Ghostwriters do more than simply make sure that the story gets written and that the grammar is right. If you want to see the value of a ghostwriter, read No One Would Listen by Harry Markopolos, the man who blew the whistle no one heard on Bernard Madoff’s $65 billion scandal. The book, which I reviewed in Asia Times, details how Markopolos uncovered the scandal and tried, yet failed, to expose it. The book reveals, above all, how thoroughly despicable Madoff and his conduct were.
Markopolos tells the story in his own words, animated by disgust for Madoff and the US Securities and Exchange Commission that ignored Markopolos’ repeated attempts to stop Madoff, and apparently without the aid of a ghostwriter. Markopolos, who is undoubtedly an honorable man and by all rights ought to be seen as a hero, is portrayed as such an unsympathetic figure, driven over the edge by the pursuit of Madoff, his white whale, that only Markopolos himself could have written it that way.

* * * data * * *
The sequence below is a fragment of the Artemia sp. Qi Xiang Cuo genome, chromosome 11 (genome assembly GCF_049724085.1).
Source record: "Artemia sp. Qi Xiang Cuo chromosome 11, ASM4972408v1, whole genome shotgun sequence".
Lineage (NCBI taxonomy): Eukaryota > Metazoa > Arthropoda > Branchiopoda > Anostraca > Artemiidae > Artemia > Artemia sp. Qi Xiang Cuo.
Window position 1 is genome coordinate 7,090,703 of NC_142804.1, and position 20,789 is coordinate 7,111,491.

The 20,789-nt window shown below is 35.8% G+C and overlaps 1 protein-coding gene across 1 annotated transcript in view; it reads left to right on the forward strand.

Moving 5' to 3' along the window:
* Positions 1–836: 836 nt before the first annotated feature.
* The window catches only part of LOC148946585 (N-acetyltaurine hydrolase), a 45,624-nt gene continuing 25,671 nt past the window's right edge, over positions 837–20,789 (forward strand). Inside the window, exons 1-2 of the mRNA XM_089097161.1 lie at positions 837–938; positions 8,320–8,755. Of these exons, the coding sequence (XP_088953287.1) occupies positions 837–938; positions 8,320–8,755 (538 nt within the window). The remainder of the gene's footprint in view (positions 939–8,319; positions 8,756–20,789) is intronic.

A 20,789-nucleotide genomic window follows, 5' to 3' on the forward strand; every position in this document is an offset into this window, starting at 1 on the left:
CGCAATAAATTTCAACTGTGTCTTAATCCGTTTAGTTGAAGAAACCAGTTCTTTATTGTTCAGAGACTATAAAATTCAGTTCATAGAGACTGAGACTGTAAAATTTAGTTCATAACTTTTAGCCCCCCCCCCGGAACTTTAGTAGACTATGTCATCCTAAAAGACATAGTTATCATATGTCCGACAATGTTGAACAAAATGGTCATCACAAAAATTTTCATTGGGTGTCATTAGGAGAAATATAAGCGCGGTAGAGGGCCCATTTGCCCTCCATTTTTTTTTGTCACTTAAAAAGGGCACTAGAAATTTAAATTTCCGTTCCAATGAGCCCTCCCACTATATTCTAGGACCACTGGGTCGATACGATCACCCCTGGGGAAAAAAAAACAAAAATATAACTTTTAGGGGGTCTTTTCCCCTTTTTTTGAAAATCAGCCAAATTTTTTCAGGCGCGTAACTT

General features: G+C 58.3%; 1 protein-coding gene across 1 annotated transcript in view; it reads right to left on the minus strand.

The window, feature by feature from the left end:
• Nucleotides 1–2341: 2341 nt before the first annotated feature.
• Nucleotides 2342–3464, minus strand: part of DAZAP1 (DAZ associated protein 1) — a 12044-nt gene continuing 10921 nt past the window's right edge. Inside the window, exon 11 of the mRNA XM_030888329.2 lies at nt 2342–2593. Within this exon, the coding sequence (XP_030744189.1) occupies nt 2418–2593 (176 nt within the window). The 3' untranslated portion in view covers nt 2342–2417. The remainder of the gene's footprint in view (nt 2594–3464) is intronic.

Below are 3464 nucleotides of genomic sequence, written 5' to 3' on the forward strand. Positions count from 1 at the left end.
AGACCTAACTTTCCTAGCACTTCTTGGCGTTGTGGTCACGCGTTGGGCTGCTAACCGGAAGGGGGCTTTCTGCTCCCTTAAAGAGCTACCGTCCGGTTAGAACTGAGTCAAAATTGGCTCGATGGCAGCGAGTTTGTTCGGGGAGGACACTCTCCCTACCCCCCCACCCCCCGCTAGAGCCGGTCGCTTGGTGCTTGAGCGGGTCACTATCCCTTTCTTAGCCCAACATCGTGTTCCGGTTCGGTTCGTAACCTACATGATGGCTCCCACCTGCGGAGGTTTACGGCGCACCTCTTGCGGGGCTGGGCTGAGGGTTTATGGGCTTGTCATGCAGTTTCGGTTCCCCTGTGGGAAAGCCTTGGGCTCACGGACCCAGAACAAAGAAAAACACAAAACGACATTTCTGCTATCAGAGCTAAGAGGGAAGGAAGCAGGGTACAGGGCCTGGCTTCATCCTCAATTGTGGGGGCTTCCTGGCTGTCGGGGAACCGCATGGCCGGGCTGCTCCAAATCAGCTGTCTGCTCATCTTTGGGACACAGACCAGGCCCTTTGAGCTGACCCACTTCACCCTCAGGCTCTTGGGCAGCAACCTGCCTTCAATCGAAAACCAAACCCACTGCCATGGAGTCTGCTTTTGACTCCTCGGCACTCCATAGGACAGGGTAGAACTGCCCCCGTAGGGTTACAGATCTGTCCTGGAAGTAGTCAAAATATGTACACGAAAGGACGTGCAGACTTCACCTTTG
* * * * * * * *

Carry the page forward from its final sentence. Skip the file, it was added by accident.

Totally globalized native New Yorker and former broadcast news producer Muhammad Cohen is author of Hong Kong On Air, a novel set in his adopted hometown during the 1997 handover about television news, love, betrayal, financial crisis, and cheap lingerie.